“The facts are disturbing and compelling on the President’s intent to obstruct justice… Under our Constitution, equal justice requires that he forfeit his office.”
Those are the words of Attorney General Jeff Sessions, but they aren’t about President Trump’s crimes. They are part of his speech laying out the “moral” argument for removing President Clinton from office in 1998, and they are coming back to haunt him now.
Since Trump tweeted what effectively amounts to a confession of obstruction of justice, the legal defense has shifted to arguing that because the president is the president, obstruction of justice is not a crime that he can commit.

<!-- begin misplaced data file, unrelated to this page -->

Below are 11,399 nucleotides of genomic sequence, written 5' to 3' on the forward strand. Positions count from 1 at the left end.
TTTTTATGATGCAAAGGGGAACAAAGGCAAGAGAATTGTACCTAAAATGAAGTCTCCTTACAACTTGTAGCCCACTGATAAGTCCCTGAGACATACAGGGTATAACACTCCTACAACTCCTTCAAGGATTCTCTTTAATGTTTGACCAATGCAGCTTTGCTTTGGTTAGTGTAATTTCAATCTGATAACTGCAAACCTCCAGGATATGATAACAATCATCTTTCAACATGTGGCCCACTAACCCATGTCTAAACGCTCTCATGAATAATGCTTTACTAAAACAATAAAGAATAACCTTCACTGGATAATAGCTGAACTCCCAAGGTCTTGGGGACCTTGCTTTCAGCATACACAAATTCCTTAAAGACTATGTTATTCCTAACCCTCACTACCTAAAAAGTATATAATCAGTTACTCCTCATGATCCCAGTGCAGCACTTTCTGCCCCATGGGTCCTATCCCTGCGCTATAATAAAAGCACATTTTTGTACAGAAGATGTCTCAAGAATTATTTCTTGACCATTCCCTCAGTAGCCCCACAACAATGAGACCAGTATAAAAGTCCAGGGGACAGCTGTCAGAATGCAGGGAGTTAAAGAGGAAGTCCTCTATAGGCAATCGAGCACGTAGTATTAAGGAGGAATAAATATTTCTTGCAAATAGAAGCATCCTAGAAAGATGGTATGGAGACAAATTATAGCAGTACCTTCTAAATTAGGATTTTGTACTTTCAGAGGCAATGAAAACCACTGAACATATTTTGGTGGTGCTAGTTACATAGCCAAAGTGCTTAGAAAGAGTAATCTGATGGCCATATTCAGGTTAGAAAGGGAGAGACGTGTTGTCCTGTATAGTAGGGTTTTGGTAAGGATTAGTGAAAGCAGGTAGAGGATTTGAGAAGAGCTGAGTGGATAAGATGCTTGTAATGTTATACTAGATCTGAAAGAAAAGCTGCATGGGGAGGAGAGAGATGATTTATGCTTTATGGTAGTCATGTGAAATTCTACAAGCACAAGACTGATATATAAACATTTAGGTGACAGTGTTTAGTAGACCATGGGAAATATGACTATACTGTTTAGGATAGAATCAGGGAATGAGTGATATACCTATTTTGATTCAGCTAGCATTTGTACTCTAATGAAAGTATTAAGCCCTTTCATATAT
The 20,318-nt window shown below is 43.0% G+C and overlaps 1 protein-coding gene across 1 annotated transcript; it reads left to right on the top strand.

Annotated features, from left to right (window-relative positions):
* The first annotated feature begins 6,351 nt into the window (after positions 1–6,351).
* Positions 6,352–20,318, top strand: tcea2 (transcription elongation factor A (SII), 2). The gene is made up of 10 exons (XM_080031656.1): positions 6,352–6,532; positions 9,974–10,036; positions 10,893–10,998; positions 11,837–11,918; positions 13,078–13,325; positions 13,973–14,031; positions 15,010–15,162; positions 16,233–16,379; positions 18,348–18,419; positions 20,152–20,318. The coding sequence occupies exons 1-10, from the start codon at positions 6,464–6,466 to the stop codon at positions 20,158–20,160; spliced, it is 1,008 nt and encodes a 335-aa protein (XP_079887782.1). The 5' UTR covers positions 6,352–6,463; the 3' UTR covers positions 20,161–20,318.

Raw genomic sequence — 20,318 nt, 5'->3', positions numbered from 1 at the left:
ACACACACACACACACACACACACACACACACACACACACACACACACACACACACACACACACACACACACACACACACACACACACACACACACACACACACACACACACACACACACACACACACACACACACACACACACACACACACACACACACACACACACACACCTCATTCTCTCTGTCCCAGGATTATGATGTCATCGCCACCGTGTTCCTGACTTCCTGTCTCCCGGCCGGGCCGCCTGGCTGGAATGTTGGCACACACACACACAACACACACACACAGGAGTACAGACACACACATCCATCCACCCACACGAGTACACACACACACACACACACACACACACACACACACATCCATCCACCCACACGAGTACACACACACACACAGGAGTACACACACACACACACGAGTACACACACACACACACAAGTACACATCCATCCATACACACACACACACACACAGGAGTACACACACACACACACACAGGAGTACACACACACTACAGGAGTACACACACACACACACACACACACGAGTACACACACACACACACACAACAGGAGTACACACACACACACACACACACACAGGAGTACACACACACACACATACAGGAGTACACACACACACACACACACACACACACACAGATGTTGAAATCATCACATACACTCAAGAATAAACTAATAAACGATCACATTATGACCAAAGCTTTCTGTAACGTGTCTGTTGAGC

John Dowd, Trump’s personal lawyer, told Axios “president cannot obstruct justice because he is the chief law enforcement officer under [the Constitution’s Article II] and has every right to express his view of any case.”
The defense, a contradiction of Sessions’ two-decades old statement, is right out of President Nixon’s playbook:
At the time, it was obviously not an effective rationale, but in light of Sessions’ own words, they could backfire even more this time.
According to the official Senate record, Sessions said, “The president intentionally lied to aides in an effort to have them mislead the public and the grand jury. This is to me a clear pattern of obstruction of justice.”
Sessions own words are as clear an indictment of Trump as any as well as a clear sign of their rampant hypocrisy and corruption.
While Sessions motives are and were purely political (and as always, at least a little racist), he got it right when he said that a president should be held accountable for intentionally flouting justice.
And so should his Attorney General.